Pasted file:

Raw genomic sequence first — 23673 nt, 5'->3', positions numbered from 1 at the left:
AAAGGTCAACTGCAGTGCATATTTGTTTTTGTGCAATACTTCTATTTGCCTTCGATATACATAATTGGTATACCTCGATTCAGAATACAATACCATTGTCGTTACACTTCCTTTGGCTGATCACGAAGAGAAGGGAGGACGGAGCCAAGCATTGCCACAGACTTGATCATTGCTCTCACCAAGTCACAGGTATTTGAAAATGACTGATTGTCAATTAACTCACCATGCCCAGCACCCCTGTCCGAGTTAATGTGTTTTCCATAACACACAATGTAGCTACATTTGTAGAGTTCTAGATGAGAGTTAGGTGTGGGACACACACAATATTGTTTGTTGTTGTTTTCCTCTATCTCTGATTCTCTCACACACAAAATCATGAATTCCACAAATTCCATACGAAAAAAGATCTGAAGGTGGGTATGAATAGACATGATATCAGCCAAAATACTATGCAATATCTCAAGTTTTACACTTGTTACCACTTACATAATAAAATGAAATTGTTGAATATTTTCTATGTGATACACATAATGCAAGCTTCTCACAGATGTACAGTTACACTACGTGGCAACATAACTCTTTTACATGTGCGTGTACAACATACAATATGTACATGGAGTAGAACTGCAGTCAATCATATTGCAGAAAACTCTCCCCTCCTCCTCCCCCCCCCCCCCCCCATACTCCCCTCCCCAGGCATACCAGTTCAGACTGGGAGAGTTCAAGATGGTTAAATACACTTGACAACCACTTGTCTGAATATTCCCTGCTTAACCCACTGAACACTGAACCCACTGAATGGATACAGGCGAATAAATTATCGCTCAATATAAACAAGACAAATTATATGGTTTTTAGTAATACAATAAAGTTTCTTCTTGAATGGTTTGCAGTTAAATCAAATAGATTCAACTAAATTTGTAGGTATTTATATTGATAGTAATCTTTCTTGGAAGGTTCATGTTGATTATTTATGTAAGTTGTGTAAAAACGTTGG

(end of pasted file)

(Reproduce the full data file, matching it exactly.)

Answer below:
Raw genomic sequence first — 23673 nt, 5'->3', positions numbered from 1 at the left:
AAAGGTCAACTGCAGTGCATATTTGTTTTTGTGCAATACTTCTATTTGCCTTCGATATACATAATTGGTATACCTCGATTCAGAATACAATACCATTGTCGTTACACTTCCTTTGGCTGATCACGAAGAGAAGGGAGGACGGAGCCAAGCATTGCCACAGACTTGATCATTGCTCTCACCAAGTCACAGGTATTTGAAAATGACTGATTGTCAATTAACTCACCATGCCCAGCACCCCTGTCCGAGTTAATGTGTTTTCCATAACACACAATGTAGCTACATTTGTAGAGTTCTAGATGAGAGTTAGGTGTGGGACACACACAATATTGTTTGTTGTTGTTTTCCTCTATCTCTGATTCTCTCACACACAAAATCATGAATTCCACAAATTCCATACGAAAAAAGATCTGAAGGTGGGTATGAATAGACATGATATCAGCCAAAATACTATGCAATATCTCAAGTTTTACACTTGTTACCACTTACATAATAAAATGAAATTGTTGAATATTTTCTATGTGATACACATAATGCAAGCTTCTCACAGATGTACAGTTACACTACGTGGCAACATAACTCTTTTACATGTGCGTGTACAACATACAATATGTACATGGAGTAGAACTGCAGTCAATCATATTGCAGAAAACTCTCCCCTCCTCCTCCCCCCCCCCCCCCCCATACTCCCCTCCCCAGGCATACCAGTTCAGACTGGGAGAGTTCAAGATGGTTAAATACACTTGACAACCACTTGTCTGAATATTCCCTGCTTAACCCACTGAACACTGAACCCACTGAATGGATACAGGCGAATAAATTATCGCTCAATATAAACAAGACAAATTATATGGTTTTTAGTAATACAATAAAGTTTCTTCTTGAATGGTTTGCAGTTAAATCAAATAGATTCAACTAAATTTGTAGGTATTTATATTGATAGTAATCTTTCTTGGAAGGTTCATGTTGATTATTTATGTAAGTTGTGTAAAAACGTTGG